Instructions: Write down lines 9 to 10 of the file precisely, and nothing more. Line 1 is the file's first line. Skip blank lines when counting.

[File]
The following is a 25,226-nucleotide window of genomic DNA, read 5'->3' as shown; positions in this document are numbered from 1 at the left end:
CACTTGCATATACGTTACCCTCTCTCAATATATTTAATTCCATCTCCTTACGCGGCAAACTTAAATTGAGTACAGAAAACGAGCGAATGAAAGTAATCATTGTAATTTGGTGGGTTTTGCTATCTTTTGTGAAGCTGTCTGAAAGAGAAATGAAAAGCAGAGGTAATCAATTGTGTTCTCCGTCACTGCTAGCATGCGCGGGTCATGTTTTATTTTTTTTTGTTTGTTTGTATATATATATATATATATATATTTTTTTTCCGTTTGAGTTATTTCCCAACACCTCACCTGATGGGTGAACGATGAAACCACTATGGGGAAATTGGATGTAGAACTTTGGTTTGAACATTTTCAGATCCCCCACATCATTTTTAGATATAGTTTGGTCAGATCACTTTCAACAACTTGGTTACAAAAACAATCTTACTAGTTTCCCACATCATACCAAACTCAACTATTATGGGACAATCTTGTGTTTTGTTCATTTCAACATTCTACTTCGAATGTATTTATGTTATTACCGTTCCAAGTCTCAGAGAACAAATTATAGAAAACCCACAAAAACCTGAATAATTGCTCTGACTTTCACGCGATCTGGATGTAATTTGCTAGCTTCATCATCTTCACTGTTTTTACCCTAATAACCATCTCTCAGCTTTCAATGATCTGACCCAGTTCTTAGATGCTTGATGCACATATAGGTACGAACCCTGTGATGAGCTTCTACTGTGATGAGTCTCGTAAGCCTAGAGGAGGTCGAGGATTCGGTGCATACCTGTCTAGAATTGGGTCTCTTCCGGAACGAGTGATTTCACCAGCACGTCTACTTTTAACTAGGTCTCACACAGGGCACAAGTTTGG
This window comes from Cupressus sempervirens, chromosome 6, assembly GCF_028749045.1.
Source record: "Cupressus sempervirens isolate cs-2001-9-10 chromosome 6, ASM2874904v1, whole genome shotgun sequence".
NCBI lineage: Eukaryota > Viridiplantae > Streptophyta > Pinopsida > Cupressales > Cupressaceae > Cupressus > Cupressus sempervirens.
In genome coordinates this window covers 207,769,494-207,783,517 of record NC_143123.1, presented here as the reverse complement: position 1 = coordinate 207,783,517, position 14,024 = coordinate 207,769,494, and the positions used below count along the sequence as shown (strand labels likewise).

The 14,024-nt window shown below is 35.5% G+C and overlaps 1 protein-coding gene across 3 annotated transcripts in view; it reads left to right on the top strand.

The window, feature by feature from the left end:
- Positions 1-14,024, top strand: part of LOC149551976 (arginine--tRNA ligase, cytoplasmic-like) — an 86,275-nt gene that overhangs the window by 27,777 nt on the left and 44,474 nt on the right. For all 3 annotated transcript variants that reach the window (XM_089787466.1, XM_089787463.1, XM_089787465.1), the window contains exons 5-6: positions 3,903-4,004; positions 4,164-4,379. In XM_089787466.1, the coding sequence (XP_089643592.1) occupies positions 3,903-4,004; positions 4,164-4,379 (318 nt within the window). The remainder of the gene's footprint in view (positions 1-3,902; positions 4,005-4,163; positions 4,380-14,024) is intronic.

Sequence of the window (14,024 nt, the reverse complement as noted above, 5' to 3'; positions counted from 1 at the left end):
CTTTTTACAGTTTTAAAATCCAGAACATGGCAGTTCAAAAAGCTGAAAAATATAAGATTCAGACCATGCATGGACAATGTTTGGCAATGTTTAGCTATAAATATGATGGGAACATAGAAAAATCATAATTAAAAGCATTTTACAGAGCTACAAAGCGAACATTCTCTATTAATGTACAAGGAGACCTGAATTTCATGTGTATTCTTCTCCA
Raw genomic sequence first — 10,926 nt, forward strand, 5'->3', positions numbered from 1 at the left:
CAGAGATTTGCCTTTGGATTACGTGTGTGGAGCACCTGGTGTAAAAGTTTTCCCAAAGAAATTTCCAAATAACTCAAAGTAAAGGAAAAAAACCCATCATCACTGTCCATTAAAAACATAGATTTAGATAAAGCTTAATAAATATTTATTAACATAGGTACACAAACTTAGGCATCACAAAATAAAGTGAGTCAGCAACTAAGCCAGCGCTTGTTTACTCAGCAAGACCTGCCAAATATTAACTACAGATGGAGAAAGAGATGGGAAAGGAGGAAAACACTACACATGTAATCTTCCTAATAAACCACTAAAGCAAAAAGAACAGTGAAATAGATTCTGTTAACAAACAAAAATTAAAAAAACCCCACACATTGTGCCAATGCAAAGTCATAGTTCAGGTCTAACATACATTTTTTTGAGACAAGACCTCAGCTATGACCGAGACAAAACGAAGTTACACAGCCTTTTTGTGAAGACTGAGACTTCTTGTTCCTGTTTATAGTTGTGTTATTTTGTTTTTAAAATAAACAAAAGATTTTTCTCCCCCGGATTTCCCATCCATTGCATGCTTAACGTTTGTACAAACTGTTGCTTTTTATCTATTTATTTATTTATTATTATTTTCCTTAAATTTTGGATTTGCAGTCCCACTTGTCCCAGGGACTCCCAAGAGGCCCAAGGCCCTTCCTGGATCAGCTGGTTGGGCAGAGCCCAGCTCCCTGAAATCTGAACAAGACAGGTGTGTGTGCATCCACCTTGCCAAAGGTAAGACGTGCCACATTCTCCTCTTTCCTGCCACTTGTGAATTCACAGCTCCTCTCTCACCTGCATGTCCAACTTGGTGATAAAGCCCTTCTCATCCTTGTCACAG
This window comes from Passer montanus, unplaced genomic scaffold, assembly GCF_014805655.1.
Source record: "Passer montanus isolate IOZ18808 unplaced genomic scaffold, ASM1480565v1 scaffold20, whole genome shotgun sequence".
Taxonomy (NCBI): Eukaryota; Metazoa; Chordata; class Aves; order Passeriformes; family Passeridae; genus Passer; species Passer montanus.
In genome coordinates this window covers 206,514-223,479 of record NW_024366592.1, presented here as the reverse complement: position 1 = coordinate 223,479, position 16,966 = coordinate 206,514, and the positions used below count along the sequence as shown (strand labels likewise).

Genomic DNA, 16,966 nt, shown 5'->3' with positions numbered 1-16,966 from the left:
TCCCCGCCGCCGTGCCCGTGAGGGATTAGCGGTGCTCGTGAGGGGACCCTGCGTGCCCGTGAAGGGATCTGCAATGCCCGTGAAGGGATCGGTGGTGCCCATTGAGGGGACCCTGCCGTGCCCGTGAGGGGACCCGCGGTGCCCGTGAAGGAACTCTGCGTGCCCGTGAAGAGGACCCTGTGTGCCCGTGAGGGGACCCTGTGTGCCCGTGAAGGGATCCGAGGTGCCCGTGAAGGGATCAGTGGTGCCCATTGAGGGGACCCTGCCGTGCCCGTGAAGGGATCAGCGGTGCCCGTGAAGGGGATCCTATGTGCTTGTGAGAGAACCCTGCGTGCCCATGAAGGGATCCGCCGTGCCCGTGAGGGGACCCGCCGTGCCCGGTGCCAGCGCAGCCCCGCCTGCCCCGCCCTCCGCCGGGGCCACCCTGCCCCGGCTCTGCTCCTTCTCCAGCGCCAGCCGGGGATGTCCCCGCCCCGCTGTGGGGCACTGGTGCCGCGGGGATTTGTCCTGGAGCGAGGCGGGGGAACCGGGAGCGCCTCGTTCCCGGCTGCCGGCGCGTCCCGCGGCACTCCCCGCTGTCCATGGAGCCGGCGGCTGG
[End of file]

- Positions 1-14,024, top strand: part of LOC149551976 (arginine--tRNA ligase, cytoplasmic-like) — an 86,275-nt gene that overhangs the window by 27,777 nt on the left and 44,474 nt on the right. For all 3 annotated transcript variants that reach the window (XM_089787466.1, XM_089787463.1, XM_089787465.1), the window contains exons 5-6: positions 3,903-4,004; positions 4,164-4,379. In XM_089787466.1, the coding sequence (XP_089643592.1) occupies positions 3,903-4,004; positions 4,164-4,379 (318 nt within the window). The remainder of the gene's footprint in view (positions 1-3,902; positions 4,005-4,163; positions 4,380-14,024) is intronic.

Sequence of the window (14,024 nt, the reverse complement as noted above, 5' to 3'; positions counted from 1 at the left end):